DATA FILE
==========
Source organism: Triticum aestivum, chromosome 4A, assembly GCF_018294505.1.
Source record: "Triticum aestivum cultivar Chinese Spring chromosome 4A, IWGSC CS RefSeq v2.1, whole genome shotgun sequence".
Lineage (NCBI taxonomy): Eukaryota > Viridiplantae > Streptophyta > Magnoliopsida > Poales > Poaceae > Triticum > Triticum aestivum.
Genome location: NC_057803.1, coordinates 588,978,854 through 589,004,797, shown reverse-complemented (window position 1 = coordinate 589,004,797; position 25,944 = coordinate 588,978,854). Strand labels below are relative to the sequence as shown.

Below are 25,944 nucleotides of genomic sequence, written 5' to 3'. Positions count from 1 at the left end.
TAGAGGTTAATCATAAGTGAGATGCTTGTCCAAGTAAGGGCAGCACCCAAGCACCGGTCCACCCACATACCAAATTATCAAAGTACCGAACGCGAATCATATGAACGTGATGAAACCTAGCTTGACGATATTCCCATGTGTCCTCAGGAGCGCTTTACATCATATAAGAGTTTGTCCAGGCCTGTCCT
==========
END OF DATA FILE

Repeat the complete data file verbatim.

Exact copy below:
Source organism: Triticum aestivum, chromosome 4A, assembly GCF_018294505.1.
Source record: "Triticum aestivum cultivar Chinese Spring chromosome 4A, IWGSC CS RefSeq v2.1, whole genome shotgun sequence".
Lineage (NCBI taxonomy): Eukaryota > Viridiplantae > Streptophyta > Magnoliopsida > Poales > Poaceae > Triticum > Triticum aestivum.
Genome location: NC_057803.1, coordinates 588,978,854 through 589,004,797, shown reverse-complemented (window position 1 = coordinate 589,004,797; position 25,944 = coordinate 588,978,854). Strand labels below are relative to the sequence as shown.

Below are 25,944 nucleotides of genomic sequence, written 5' to 3'. Positions count from 1 at the left end.
TAGAGGTTAATCATAAGTGAGATGCTTGTCCAAGTAAGGGCAGCACCCAAGCACCGGTCCACCCACATACCAAATTATCAAAGTACCGAACGCGAATCATATGAACGTGATGAAACCTAGCTTGACGATATTCCCATGTGTCCTCAGGAGCGCTTTACATCATATAAGAGTTTGTCCAGGCCTGTCCT